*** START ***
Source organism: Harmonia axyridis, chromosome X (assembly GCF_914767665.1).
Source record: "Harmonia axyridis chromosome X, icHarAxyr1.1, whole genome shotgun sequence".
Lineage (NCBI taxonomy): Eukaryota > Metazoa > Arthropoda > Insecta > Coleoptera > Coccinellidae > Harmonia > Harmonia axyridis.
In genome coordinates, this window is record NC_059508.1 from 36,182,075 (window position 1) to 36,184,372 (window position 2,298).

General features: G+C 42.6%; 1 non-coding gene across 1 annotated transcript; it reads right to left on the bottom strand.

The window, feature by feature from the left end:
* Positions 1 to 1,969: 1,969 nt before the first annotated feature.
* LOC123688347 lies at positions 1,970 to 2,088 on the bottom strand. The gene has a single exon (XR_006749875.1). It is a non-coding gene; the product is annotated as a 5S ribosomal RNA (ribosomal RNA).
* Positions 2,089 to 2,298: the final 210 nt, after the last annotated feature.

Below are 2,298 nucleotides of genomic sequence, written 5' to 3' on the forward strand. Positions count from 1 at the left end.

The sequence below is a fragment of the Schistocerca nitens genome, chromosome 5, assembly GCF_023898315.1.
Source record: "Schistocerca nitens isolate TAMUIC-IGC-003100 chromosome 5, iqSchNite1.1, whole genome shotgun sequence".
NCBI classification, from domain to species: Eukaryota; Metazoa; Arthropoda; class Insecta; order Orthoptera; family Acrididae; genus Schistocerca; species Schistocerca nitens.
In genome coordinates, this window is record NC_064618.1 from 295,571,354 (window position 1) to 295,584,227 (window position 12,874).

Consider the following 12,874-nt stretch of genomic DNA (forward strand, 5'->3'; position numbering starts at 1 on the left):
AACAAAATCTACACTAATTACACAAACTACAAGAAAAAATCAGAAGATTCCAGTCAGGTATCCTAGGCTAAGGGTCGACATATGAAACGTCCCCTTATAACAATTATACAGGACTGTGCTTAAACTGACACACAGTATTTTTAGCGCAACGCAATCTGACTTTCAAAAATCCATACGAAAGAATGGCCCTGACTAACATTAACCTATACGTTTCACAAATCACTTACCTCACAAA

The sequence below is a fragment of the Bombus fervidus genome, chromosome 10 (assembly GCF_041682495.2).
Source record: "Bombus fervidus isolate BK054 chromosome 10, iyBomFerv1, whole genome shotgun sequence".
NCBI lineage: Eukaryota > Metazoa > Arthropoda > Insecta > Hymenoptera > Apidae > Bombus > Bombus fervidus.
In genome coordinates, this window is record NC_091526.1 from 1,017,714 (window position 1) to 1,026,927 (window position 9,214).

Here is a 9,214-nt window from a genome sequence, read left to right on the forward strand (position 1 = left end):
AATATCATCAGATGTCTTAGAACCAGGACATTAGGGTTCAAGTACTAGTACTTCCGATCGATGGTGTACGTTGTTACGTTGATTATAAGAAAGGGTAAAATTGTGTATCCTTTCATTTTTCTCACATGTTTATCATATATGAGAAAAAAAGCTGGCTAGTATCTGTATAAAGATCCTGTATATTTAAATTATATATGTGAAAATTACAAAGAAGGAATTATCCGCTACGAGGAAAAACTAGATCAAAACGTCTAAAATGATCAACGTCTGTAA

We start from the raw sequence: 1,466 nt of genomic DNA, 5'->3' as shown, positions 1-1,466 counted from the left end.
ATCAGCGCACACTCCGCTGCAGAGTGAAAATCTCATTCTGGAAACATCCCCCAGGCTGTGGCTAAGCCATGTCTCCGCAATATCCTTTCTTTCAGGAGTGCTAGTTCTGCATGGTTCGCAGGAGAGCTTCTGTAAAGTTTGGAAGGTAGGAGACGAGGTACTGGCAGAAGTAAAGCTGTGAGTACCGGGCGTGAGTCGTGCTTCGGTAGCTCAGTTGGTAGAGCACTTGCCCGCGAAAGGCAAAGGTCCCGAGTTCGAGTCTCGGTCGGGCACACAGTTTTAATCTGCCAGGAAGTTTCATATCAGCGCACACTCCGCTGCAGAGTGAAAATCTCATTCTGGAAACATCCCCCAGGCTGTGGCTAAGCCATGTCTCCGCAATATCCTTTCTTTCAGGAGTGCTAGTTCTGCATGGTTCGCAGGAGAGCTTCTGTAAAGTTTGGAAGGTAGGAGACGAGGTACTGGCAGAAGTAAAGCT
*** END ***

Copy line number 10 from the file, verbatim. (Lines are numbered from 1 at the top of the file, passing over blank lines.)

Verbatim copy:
Below are 2,298 nucleotides of genomic sequence, written 5' to 3' on the forward strand. Positions count from 1 at the left end.